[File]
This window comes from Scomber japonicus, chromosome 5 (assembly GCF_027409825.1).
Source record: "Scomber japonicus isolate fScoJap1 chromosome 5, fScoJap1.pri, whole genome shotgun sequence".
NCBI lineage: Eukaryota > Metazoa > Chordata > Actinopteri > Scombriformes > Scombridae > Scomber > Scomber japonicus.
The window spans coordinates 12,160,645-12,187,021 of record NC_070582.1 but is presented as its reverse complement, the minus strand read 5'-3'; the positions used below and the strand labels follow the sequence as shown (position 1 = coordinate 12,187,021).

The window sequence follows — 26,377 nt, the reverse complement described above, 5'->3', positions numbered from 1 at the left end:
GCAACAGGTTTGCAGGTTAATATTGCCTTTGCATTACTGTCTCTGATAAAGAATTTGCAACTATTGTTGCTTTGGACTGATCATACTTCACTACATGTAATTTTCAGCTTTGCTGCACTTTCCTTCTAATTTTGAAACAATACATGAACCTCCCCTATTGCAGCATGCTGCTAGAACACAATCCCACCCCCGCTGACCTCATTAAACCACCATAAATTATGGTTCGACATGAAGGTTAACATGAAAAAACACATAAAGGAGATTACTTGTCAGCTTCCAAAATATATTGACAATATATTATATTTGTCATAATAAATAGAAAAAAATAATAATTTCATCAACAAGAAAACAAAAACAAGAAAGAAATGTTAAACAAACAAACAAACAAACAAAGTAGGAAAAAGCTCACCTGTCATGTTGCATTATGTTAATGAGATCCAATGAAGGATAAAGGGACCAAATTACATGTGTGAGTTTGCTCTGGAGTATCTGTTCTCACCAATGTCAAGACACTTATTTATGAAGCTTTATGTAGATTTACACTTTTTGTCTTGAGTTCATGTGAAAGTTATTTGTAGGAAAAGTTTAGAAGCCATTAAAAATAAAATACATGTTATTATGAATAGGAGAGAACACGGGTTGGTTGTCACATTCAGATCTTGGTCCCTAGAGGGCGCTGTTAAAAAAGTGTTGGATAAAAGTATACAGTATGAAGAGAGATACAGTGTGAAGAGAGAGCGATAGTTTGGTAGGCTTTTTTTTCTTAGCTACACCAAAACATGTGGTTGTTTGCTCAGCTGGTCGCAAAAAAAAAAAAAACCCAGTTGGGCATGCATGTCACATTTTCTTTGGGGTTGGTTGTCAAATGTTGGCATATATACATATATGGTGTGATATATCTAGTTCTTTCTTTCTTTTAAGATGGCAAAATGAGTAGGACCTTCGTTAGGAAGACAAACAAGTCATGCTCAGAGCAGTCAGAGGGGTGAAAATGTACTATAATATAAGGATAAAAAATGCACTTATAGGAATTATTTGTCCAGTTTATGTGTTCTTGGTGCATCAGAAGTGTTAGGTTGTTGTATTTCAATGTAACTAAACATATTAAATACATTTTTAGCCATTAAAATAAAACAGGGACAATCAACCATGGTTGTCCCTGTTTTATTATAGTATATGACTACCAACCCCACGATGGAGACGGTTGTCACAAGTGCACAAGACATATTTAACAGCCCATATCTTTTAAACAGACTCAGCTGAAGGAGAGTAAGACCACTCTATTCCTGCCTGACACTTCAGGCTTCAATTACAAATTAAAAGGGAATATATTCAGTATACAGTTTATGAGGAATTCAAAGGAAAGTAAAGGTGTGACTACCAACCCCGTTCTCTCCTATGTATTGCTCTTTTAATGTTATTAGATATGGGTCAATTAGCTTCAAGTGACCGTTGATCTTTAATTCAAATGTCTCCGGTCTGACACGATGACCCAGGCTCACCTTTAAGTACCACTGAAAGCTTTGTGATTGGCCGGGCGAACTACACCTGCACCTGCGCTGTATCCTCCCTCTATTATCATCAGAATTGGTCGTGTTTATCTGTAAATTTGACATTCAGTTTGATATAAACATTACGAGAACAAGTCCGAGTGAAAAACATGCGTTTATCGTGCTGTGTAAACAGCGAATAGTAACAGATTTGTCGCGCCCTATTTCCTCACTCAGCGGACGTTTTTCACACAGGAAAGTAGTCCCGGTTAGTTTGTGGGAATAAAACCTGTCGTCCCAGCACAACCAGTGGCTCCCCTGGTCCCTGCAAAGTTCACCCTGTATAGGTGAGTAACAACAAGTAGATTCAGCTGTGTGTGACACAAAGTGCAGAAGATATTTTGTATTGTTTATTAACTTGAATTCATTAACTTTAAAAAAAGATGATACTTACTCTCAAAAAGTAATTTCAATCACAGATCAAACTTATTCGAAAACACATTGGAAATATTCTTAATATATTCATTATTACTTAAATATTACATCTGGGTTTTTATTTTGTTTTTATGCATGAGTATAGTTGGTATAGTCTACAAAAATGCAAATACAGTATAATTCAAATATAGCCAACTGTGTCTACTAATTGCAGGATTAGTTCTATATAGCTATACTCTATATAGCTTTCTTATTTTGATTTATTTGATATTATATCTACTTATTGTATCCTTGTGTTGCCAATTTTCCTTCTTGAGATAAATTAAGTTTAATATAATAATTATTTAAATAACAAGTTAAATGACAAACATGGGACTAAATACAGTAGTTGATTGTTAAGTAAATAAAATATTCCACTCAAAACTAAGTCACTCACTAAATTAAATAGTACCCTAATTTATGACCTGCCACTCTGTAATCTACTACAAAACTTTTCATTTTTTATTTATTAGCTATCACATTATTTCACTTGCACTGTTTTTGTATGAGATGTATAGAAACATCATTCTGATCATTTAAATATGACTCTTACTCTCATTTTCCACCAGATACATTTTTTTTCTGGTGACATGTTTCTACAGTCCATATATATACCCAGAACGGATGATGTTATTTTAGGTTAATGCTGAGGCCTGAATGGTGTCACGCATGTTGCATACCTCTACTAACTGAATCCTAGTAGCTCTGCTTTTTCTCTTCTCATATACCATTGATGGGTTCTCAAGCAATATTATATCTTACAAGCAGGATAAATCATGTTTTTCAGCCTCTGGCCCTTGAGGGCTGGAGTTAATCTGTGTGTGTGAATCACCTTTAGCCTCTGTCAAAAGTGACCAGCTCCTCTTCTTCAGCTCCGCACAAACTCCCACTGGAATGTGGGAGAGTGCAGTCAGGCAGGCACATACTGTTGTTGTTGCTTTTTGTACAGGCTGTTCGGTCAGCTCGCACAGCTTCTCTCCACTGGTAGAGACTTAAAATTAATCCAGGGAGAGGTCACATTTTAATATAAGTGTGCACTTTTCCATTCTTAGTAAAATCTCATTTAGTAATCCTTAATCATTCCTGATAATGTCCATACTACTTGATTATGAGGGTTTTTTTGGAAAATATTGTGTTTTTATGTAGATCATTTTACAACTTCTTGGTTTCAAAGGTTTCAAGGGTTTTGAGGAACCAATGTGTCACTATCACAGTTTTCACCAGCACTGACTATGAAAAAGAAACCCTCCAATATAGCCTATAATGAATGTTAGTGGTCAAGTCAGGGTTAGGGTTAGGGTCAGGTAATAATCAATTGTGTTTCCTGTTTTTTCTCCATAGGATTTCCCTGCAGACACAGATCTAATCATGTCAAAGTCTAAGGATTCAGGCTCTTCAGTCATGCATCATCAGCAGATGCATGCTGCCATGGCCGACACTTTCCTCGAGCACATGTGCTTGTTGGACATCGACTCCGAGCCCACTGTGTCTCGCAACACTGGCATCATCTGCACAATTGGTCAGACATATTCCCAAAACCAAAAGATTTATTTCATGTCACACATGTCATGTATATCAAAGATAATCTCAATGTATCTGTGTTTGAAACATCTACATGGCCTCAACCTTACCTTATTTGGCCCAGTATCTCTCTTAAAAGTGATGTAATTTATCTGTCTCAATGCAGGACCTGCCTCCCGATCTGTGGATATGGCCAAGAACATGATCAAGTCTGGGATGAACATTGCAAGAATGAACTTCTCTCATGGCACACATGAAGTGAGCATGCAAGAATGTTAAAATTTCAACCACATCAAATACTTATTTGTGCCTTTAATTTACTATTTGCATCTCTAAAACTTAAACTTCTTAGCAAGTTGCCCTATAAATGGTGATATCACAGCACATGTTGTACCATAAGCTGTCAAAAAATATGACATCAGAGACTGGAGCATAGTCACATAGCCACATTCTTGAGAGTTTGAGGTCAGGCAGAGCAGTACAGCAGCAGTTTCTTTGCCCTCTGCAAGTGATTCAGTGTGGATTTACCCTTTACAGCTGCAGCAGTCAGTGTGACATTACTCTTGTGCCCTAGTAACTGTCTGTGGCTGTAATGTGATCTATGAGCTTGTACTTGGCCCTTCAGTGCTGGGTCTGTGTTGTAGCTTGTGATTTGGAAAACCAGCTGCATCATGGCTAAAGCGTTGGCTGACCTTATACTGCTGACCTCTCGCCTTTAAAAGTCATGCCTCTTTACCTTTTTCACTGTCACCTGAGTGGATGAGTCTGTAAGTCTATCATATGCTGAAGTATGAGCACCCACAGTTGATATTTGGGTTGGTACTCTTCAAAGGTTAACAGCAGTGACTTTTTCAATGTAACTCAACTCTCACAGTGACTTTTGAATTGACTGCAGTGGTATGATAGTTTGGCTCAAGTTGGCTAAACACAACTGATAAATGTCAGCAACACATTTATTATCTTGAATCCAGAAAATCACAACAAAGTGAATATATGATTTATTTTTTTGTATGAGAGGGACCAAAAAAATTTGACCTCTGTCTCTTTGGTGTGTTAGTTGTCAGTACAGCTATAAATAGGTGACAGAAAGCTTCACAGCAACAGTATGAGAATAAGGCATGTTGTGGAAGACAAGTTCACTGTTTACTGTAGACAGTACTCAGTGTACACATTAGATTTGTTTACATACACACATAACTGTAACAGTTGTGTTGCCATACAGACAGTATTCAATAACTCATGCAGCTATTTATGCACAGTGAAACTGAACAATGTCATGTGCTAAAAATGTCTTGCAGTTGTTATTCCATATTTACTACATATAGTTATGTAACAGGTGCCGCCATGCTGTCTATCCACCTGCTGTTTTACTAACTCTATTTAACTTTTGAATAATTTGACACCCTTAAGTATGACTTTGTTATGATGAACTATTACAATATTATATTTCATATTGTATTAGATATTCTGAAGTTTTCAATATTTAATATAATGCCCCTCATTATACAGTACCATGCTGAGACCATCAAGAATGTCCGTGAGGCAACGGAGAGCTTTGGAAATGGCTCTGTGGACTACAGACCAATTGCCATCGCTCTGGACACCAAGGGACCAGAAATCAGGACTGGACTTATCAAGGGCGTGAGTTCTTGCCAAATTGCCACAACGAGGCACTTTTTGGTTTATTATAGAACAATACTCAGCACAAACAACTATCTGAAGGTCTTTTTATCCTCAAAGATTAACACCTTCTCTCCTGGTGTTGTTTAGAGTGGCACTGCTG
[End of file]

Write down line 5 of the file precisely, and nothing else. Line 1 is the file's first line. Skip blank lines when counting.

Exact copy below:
The window sequence follows — 26,377 nt, the reverse complement described above, 5'->3', positions numbered from 1 at the left end: